Reading Artifacts: A Workshop in Material Culture, on April 6, was a nice icebreaker for my first day at my first ever NCPH conference. The workshop began with a brief presentation of material culture theory followed by presentations of case studies. The last half of the workshop focused on a hands-on analysis activity for participants, which was a fun way to apply the ideas the presenters discussed.
I have been working with museum collections for the last few years, and I must admit that in the process of registering and caring for artifacts in museums with limited resources and less than ideal collections conditions, it is easy to lose sight of many of the stories the objects can tell. It is also easy to overlook the multiple significances an object can have.
For me, the most illuminating part of this workshop was Krista Cooke’s presentation entitled “Reading Artifacts for Difference: A Lesson in Gendering Material Culture.” Her discussion of the biases built into museum cataloging processes, nomenclature, and databases changed the way I think about the registration process. While this may be naïve, I had never before thought to apply the focus on multivocal history to collections practices other than just collecting more representative objects. I had also never really given much thought to the biases in nomenclature toward objects representative of upper and middle class white males. As Krista noted, often there is not official nomenclature for objects such as those used in midwifery, while objects used in male-dominated fields are generally easy to classify. She also discussed how shortcomings in nomenclature and classification systems make it difficult to categorize objects by theme, and in response to this, several different initiatives to use web 2.0 technology to allow users of digital collections to add their own tags to objects’ records, sharing in the authority of the classification process.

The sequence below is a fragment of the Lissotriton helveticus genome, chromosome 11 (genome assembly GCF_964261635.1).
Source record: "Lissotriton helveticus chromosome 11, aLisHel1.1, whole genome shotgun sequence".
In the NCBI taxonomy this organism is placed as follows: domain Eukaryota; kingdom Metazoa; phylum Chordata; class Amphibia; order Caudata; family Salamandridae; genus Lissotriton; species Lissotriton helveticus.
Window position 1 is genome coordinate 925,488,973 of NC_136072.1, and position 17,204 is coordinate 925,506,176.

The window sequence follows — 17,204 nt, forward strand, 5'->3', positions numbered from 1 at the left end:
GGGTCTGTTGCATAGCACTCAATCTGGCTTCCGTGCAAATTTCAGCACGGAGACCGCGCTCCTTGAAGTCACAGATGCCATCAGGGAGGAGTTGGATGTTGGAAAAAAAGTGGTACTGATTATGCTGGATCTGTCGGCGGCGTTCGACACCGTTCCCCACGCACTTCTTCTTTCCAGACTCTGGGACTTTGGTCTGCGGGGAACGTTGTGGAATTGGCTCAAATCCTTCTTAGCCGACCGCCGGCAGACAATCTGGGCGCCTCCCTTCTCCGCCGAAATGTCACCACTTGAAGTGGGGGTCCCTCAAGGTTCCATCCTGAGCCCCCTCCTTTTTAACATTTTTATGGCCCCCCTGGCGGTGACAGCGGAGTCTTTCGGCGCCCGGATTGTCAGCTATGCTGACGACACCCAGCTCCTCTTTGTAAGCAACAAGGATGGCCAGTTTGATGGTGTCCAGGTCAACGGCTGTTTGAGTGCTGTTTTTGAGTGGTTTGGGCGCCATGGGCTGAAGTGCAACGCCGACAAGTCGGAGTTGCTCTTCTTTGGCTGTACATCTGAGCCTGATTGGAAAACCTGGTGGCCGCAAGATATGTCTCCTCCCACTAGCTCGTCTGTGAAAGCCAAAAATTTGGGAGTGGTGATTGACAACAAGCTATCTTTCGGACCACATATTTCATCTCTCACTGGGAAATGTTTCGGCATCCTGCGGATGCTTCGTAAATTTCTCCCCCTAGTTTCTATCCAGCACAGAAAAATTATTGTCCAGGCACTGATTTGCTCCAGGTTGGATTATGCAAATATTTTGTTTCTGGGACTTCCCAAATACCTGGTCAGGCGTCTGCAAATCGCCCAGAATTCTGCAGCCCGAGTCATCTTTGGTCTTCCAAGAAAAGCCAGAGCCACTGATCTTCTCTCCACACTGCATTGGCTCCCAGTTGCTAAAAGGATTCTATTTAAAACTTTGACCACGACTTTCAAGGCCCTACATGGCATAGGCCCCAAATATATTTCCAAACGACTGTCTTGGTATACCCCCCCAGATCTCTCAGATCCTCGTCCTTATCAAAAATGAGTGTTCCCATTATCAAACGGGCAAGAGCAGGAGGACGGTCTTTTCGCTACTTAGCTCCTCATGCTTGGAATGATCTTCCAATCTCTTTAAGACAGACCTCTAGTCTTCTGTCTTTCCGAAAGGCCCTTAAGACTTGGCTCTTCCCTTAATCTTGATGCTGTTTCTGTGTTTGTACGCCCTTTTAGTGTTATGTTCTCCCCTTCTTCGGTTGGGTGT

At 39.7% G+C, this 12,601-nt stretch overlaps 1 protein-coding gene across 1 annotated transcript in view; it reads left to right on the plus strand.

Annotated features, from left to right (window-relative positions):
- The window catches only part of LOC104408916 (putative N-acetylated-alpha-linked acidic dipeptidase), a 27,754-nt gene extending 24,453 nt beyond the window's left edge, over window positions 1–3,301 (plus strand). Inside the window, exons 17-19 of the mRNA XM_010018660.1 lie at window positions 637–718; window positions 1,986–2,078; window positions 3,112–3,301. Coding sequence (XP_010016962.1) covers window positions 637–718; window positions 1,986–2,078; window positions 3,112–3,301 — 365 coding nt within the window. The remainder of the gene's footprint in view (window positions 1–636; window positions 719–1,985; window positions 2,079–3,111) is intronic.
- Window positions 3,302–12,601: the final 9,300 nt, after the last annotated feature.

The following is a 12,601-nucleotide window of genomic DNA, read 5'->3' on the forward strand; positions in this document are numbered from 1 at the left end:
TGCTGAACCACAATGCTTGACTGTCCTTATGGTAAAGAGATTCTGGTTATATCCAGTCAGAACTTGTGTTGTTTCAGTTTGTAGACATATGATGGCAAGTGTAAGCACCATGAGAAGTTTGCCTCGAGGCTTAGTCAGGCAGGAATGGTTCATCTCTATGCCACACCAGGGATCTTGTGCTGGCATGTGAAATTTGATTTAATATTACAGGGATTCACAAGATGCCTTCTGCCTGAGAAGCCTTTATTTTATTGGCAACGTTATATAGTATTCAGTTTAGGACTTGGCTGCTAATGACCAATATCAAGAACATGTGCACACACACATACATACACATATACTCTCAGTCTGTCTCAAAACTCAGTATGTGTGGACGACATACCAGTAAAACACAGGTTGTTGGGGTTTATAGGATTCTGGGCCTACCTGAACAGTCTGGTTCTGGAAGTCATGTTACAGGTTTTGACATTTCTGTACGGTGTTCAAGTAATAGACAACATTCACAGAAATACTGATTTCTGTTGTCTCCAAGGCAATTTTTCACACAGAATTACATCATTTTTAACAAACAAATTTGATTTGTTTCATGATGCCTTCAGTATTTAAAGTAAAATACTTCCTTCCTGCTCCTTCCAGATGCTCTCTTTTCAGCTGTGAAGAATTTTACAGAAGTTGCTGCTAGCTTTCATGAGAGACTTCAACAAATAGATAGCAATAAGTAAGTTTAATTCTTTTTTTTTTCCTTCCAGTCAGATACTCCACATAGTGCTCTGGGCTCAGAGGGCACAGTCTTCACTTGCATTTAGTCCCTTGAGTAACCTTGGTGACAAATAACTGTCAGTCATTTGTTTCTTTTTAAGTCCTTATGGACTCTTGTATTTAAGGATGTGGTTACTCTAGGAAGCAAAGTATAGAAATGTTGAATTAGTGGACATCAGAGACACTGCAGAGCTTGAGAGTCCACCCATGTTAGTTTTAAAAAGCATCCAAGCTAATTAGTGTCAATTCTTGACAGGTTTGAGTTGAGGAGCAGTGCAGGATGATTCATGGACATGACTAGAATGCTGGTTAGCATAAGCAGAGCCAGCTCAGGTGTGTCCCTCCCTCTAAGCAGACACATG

While there is promise in these technologies, small museums rarely have the means to create such intensive projects. The lesson I will take home with me based on Krista’s examples is simply that any collection can be representative of diverse groups if it is analyzed in a way that accounts for the many potential users, uses, and stories that its objects embody.